If the numerous descriptions and re-enactments of her life and
crimes are even halfway close to the truth, then there is little
doubt Aileen Wuornos was indeed a monster. Even if, as she claims,
her first kill was in self defence as the result of a brutal rape,
her subsequent killing spree erases all pity we might have felt.
That she did it all for love, or the lack of it, as this film
suggests, is an explanation but certainly not an excuse. Thankfully
it is never offered as one. There are no excuses. There is no
doubt as to what happened and how. All this film can attempt to
illuminate is why.
Within the bounds that the filmmakers have so obviously set for
themselves, they are extraordinarily successful. I was in turns
disgusted, moved and enthralled. I couldn't keep my eyes off this
creature on the screen, as much as I so desperately wanted to
look away. Truly Charlize Theron has given one of the great performances.
It wasn't just about weight gain or ugliness or facial prosthetics.
This was a true transformation. There wasn't an iota of Charlize
Theron left on that screen. It was all character. I'm saying this
just to get that aspect of it out of the way. Enough superlatives
have been directed towards Theron for this performance, I just
needed to say I agree. I think Ricci was robbed of a supporting
actress nomination, (her moment-to-moment, spontaneous performance
is wonderful) but none of the praise heaped on Theron is at all
What interested me most about Monster was the amount of time
spent exploring how the love between Lee and Selby develops and
grows - the mutual alienation that so quickly becomes obsession.
They could have easily chosen to put more of the focus on Aileen
the killer, rather than Aileen the person. That's what separates
this from your average serial killer movie. The filmmakers seem
to instinctively understand the audience's need to know why Selby
Wall was attracted to Lee, why she stayed, and the devastation
she felt when finally forced to leave.
I'm sure that in the end Aileen probably did not see Selby's
actions or her testimony as a betrayal. It was a necessity. I
think I was shocked most of all by how intimate and (yes, I'm
going to say it) sexy their interactions were. I was not expecting
a love story with this much power. Their relationship was driven
by the most base emotions: loneliness, lust, anger, jealousy,
desperation. There was a pure need between them that despite how
we feel about Wuornos we cannot, as an audience, help responding
to. Even her gross physical appearance is not a distraction.
When she first met Wournos, Selby Wall was young, stupid and
desperately seeking a unconditional acceptance of her fledgling
gay identity. She's been tossed from one family member to another,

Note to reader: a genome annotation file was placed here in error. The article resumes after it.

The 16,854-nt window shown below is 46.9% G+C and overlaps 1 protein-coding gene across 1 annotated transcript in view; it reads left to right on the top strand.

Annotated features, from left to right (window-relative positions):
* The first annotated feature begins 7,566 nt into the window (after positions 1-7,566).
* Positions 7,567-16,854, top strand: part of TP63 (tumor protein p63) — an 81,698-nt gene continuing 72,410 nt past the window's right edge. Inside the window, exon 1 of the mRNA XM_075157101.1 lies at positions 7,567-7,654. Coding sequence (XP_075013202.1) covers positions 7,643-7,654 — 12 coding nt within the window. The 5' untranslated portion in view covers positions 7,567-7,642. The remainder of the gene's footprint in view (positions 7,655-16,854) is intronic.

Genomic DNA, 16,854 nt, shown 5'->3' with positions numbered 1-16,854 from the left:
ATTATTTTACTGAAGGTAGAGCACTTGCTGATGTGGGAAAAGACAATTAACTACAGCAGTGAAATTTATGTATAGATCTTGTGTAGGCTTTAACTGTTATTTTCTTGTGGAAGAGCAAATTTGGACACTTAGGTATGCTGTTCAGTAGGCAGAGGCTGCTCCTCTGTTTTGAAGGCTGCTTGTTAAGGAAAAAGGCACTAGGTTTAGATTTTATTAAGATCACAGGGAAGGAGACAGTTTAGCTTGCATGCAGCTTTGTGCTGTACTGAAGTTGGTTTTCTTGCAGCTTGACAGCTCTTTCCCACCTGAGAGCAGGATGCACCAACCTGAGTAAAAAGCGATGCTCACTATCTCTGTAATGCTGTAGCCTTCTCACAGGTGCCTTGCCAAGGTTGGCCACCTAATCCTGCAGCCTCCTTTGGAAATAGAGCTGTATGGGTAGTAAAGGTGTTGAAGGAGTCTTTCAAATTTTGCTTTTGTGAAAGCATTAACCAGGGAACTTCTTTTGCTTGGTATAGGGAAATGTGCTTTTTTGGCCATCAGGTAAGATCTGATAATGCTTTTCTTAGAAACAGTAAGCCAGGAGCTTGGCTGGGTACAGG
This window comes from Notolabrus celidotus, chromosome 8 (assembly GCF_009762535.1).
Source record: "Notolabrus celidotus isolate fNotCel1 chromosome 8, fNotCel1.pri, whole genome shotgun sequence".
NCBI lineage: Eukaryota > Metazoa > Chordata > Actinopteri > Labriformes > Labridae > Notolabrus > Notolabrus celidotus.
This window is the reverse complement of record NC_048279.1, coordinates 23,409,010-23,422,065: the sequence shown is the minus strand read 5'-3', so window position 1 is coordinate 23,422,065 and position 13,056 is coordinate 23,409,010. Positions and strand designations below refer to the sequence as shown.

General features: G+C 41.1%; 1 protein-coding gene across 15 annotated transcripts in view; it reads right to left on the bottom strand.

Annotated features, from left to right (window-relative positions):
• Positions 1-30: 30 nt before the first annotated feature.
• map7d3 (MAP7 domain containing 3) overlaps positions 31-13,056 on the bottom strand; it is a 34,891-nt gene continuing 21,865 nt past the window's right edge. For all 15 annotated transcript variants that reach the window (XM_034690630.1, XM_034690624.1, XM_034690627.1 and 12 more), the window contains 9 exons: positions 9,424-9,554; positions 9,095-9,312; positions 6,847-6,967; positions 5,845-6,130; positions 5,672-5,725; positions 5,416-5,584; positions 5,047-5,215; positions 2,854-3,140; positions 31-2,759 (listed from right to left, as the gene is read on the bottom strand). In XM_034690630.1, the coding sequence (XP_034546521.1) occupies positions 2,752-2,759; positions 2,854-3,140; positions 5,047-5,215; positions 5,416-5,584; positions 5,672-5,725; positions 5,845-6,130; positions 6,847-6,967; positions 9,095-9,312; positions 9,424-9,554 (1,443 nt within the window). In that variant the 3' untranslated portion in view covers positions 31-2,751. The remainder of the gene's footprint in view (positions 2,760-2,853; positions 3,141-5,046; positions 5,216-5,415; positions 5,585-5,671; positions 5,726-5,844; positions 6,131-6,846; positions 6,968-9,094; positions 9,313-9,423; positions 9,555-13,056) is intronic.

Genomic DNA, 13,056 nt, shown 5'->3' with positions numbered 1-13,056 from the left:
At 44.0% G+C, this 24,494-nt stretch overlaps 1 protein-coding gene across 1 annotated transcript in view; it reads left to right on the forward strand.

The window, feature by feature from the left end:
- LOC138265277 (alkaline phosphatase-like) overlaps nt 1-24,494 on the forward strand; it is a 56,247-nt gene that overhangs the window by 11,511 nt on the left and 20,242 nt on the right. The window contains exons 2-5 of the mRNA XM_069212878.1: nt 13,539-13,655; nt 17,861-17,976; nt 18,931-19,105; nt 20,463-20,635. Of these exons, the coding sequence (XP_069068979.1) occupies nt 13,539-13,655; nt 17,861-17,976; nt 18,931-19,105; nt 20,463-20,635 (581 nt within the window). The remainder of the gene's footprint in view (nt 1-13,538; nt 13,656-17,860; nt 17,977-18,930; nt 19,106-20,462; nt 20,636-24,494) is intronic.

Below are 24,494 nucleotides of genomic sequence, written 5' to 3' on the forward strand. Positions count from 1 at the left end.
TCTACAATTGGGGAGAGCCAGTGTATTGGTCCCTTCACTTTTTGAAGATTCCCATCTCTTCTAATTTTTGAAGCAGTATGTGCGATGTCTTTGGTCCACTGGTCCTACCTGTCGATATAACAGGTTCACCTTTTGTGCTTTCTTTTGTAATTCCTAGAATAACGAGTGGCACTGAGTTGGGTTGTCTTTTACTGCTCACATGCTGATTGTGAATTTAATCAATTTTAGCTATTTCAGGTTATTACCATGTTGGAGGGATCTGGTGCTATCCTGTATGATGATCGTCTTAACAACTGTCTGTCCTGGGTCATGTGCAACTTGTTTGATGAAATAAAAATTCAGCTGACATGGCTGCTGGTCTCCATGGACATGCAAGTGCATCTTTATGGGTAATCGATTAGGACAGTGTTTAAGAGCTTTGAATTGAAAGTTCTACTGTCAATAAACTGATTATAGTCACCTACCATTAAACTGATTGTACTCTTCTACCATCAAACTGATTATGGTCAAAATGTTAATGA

suffering under a hammering of religious lecturing and threats
of abondonment. Wuornos came from a harrowing background, almost
to the point of torture.
If there were any doubts that the film would lay the bulk of
the blame for Wuornos's pathology on her twisted childhood they
are quickly dispelled. Of course there is an element of social
responsibility. Liberal-minded people have long since come to
the agreement that most psychopaths are made, not born, through
years of systematic abuse. Certainly there may be examples of
people being evil from the womb, but the film posits that this
was not the case with Wuornos. She, and her evil, were the product
of her environment.
Take one person starting out in life, and add another volatile
personality giving life one last chance, and you get the story
Theron obviously feels empathy and charity for wuornos, and that
comes across in her performance. We feel that through Wuornos's
last ditch attempts at a legitimate life, through her death spiral,
right down to the horrifying execution of the man who tries to
help but must inevitably be sacrificed because he is a witness.
We see it in the tremendous attention to detail: her nervous twitchings,
the way she touches her hair and her clothes and the way she shakes
back her shoulders with misplaced dignity and pride. Wuornos is
not being objectified by this portrayal, she's being inhabited.
It's almost uncanny, freakish. Moments of peace are juxtaposed
with moments of pure violence, which I can't help imagining sums
up the subject to a tee.
I followed the love story through to its grisly conclusion, and
left shaking my head. On the one hand I know this story is based
on truth and in a sense needed to be told, but on the other hand
I can't help despairing that once more we see lesbian passion
onscreen as something to be feared and loathed.
To its credit, the film does try to distance itself from attributing
any of the blame for Wuornos's violence on her love for another
woman. Selby's religious family is presented for exactly that
purpose, to show the film's disdain for homophobia. It is made
clear to anyone who watches carefully enough that it was the mixture
of their personalities, not their genders, that was the lethal
combination for Wuornos and Wall. The problem is, what effect
does it have on all those people who are already predisposed to
thinking of murder and homosexuality as moral crimes on par with
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